This large, elaborate sword – a ram dao – from the Kathmandu Valley, is for sacrificing animals, particularly larger animals such as buffaloes. It is for severing their necks or to entirely decapitate their heads as part of ceremonies designed to appease the Hindu goddess Kali. (Human sacrifices to Kali were abandoned in Nepal in the 18th century.)
It is a fine example of a ram dao sword. The blade, in steel, is dramatically engraved and inlaid with brass on both sides with an ‘eye’ and eyebrow. One side is also engraved with a fine lotus flower and motif, and a trident or trisula, which is overlaid with brass. The trisula is a symbol of Kali.
The handle is of wood with brass mounts and is finely carved with rings to allow for a better grip. The handle is capped with an attractive steel end finial.
Such blades were made and used by the Newar people, the indigenous people of the Kathmandu Valley, although today, they account for less than 6% of Nepal’s total population. Around 80% are Hindu, and most of the remainder are Buddhists.
Overall, this is a very fine example. It has great presence and is highly decorative. It is has obvious age, is complete, and is free of repairs.
Excerpt from: Inside Knowledge: Streetwise in Asia by Michael Backman (Palgrave-Macmillan, 2005), p. 98:”Hindu cosmology has four ages. In which do we live? We live in the worst. The gods Vishnu and Shiva are asleep and do not hear the prayers of their devotees. It is an age when the natural order of things breaks down, an age of corruption and violence. Two world wars, nuclear weapons, international terrorism, even global warming are all products of this age. It is the Age of Kali, the consort of Shiva. And so I visit the temple of Dakshinkali, 20 kilometres outside Kathmandu. It is the most important temple in this overwhelmingly Hindu country. It is devoted to Kali. The temple stands at the edge of a still, dark valley, surrounded by forested hills and at the confluence of two rivers.
I stand in the temple’s forecourt, my bare feet mired in mud and blood, for Kali requires sacrifices, and specifically, the blood of uncastrated male animals. For more than an hour I watch various animals – three goats, chickens and ducks – have their throats cut open. The butchers hold each terrified, dying animal aloft, and sway it to and fro, with one hand on the body of the animal and the other beneath its chin so that the neck wound gapes open. Sliced jugular veins spray steaming blood onto a row of stone statues of Kali and other gods. Some release their contents with a whimper. Others do so geyser-like, the dark red ejaculate splashing out in a series of angry gushes, draining the kicking animal of life and spirit.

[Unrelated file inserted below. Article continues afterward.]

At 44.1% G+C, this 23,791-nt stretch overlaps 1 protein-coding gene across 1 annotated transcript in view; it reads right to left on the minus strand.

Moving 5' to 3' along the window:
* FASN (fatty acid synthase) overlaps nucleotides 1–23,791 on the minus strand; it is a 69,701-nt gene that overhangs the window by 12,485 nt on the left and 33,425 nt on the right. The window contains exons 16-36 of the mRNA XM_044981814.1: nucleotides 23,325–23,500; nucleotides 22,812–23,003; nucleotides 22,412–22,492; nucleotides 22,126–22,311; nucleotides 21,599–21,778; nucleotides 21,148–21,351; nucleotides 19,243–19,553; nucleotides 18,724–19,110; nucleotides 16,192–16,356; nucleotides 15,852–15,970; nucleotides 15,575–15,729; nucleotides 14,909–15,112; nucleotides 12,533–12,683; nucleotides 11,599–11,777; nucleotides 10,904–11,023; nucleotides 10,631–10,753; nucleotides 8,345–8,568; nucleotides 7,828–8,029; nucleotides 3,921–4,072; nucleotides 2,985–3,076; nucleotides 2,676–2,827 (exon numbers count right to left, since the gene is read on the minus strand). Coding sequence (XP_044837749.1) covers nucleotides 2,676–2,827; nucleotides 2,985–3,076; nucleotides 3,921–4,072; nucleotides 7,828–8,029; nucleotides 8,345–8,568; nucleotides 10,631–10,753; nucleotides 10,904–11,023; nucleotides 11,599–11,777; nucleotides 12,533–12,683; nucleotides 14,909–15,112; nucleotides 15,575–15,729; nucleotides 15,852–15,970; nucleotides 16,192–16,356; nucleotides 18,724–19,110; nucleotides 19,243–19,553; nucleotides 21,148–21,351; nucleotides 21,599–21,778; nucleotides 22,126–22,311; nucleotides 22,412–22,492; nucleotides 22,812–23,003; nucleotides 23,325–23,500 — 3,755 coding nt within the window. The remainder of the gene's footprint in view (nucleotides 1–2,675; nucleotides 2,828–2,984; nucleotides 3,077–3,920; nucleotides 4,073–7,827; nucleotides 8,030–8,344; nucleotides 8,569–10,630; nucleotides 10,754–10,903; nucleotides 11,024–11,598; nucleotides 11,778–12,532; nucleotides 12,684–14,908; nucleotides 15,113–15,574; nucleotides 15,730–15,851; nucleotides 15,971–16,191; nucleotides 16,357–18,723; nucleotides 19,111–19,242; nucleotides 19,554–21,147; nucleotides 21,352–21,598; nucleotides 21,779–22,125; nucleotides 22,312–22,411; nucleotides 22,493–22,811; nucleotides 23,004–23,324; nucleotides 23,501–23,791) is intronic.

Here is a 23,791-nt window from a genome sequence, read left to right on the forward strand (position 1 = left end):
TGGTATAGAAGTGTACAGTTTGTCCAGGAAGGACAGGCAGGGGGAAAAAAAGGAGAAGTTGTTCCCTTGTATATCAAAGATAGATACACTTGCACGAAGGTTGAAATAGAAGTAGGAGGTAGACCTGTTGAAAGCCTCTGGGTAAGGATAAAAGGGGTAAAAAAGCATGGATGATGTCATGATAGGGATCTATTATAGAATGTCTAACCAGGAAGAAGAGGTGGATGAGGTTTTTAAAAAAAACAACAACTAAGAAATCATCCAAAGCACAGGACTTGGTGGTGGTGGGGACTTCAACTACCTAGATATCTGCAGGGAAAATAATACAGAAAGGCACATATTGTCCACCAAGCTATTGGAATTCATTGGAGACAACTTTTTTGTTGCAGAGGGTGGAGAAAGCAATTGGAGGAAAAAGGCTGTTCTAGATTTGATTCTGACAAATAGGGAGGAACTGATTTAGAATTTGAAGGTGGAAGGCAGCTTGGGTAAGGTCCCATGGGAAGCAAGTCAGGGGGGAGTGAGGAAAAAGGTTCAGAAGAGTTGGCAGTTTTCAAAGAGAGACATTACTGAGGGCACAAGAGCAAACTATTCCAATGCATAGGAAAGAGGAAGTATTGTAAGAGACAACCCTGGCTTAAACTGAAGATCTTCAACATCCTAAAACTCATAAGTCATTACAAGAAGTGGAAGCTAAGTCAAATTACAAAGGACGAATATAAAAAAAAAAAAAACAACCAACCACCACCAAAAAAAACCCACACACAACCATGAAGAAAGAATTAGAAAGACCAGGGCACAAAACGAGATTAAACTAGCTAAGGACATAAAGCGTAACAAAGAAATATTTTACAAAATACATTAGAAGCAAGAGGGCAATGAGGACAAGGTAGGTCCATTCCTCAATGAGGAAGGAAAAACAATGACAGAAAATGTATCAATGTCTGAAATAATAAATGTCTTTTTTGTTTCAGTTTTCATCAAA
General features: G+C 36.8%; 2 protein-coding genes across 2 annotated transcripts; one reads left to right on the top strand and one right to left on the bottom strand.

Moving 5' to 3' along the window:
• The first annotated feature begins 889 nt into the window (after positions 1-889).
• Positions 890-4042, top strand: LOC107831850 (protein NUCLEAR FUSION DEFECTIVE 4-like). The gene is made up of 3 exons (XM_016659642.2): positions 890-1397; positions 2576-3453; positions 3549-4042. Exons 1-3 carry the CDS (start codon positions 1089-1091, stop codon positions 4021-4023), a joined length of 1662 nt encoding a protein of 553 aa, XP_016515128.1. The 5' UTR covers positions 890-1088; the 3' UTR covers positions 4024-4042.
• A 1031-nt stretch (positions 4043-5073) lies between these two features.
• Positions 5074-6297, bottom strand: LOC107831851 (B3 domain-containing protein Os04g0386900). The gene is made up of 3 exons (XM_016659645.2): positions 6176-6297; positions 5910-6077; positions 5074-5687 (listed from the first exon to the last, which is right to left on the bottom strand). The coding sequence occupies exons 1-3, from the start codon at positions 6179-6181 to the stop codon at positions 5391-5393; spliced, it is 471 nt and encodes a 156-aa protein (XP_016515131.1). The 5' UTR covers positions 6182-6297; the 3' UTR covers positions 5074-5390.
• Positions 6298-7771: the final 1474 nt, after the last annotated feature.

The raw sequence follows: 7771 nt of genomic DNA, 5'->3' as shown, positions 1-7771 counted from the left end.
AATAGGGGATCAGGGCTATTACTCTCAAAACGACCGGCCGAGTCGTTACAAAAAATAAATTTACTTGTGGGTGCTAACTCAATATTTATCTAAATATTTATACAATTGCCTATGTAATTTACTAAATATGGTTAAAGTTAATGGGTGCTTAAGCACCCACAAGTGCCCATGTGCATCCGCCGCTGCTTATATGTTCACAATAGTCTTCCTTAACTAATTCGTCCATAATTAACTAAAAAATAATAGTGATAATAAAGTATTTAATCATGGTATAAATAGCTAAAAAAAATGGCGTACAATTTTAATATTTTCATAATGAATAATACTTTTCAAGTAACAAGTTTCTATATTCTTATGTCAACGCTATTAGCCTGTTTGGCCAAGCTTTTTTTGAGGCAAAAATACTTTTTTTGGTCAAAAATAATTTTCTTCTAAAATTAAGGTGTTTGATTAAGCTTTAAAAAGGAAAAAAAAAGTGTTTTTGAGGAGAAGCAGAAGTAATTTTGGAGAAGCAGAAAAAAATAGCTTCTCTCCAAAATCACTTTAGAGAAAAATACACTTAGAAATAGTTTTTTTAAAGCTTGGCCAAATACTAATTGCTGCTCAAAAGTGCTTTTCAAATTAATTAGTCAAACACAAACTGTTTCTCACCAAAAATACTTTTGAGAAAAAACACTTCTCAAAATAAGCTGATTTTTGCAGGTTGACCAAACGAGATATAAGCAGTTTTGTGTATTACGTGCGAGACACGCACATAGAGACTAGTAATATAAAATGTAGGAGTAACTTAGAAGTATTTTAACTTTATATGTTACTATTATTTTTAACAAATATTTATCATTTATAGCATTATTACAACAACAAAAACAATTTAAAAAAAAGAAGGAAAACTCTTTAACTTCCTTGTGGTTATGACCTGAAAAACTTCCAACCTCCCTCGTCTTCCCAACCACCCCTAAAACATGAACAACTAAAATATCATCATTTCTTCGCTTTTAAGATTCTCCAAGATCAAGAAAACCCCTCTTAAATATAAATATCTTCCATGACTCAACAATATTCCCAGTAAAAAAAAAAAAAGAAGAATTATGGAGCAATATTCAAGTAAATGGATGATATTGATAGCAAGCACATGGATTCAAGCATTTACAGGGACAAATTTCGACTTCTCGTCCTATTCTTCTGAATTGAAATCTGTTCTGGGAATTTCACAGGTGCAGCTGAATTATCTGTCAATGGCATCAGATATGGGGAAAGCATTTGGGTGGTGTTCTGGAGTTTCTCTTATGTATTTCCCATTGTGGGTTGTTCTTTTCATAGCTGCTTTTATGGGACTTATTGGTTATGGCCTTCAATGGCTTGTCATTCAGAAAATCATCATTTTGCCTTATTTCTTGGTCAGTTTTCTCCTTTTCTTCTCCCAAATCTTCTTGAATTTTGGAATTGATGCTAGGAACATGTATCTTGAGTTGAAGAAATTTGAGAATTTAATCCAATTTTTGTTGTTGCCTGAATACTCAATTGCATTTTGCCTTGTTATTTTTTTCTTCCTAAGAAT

A sacrifice to Kali is designed to lessen whatever ills one might be suffering and so businessmen, politicians and even students hoping to avoid bad exam results make the trek to the temple to pay for animals and then pay again to have them killed. Want to have a safe plane journey abroad? Then sacrifice a goat. Want to stave off the collapse of your bank? Then better sacrifice several buffaloes. The car park higher up the ravine fills with buses of pilgrims from India and the Mercedes of Kathmandu businessmen. I turn to leave, my feet freezing and bloodied. A mad woman shrieks as she smashes a coconut over a stone lingam. That’s one thing that seems to cross cultures: the hard end of religion attracts the mentally ill.”
Elgood, R., Hindu Arms and Ritual: Arms and Armour from India 1400-1865, Eburon, 2004.